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The Center for Sales Strategy Blog

When Pigs Fly: Really? Why You Should Focus on Your People's Strengths

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Sometimes the most revelatory meanings come from parables. Storytelling is an art and has been a part of the human experience since cave men started drawing pictures on cave walls, since troubadours roamed the countryside telling stories through their songs. Storytelling helps us make sense of the world.

One of the most effective ways of telling a story is through a parable. It’s a short, allegorical piece meant to teach a lesson. It’s told in words that convey images people can easily understand and often include animals and nature like "The Three Little Pigs" and "The Grasshopper and the Ant."

A Parable with a Powerful Lesson

Don Clifton in his book, Soar with Your Strengths, began his book with a parable called “Let the Rabbits Run” that speaks to the desire we have to make everyone good at everything. This story is about animals that live in a glen and lead a happy life, until the leaders decide that they want to start a school so they can be smart like people.

The students were a rabbit, a fish, a squirrel, an eagle and an owl. Let’s focus on the plight of the rabbit. His first course was in running, and he could run like lightening. In hopping, he could hop higher and faster than any of the other students, and he did very well in jumping as well. The rabbit felt very satisfied with his outstanding performance with things he succeeded at every day. In an effort to make the rabbit more “well rounded,” he was put in a swimming class—and it was a disaster. Oh oh, no matter whatever the instruction, he sunk to the bottom of the pond and had to be rescued. So he was put in a remedial swimming class. The same happened when they tried teaching him to fly. No matter how much instruction, he never could swim or fly, and he never felt proud of what he could do, but rather disappointed in himself for what he couldn’t do.

Humans do this when we send our kids to camp so they can be good at archery, kayaking, rock climbing, and zip-lining, only causing them to send letters to mom and dad to come and pick them up.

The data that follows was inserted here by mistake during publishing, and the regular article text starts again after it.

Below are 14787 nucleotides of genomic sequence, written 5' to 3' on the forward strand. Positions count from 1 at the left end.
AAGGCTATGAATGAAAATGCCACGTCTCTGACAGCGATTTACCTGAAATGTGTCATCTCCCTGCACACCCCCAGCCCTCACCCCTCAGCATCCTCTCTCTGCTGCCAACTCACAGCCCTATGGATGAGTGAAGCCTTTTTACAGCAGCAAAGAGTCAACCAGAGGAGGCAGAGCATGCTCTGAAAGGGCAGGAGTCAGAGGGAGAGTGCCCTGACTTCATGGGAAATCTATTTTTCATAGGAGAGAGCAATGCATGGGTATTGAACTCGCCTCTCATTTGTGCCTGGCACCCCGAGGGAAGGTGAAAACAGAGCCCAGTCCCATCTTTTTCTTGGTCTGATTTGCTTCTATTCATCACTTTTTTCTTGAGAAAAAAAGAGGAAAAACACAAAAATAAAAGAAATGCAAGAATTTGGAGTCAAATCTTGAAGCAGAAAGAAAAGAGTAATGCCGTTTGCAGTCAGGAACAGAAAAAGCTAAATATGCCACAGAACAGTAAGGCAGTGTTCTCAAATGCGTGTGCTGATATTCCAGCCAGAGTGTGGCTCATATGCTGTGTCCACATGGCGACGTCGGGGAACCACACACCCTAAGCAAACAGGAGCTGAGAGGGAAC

The Case for Focusing on Strengths

If you are a sales leader, please pay attention. We seem to be fixated on how to overcome our people's weaknesses. We spend so much time with the salespeople we manage and coach trying to “teach a rabbit to swim” that at best the result is only average—and the person we’re coaching is frustrated and unhappy. The key to unlocking performance and enabling the ordinary salesperson to become an extraordinary salesperson is to develop what’s right in front of our nose every day and that is their strengths, their talents. 

A person’s talent cannot be missed if you’re paying attention—unless you’re only focusing on what that person can’t do. One’s strengths or talents is a part of his or her DNA and is obvious at an early age. It’s that part of someone's behavior that “fires” immediately in everyday situations. It’s those talents that you as a leader need to nurture. Nurturing is not a “one size fits all” approach. The best managers have a completely customized recipe for each person on their team.

Back to the pigs. People by and large have a negative perception of pigs' behavior even though they were the animals that were chosen to be leaders in George Orwell’s Animal Farm. I discovered that pigs have personalities. They are intelligent, and much like dogs, can learn their names in 2-3 weeks. They are social and have been known to work in pairs on farms. They can communicate by oinks, grunts and squeals. They can learn new behaviors. 

But you can’t teach a pig to fly!

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Topics: Talent Sales coaching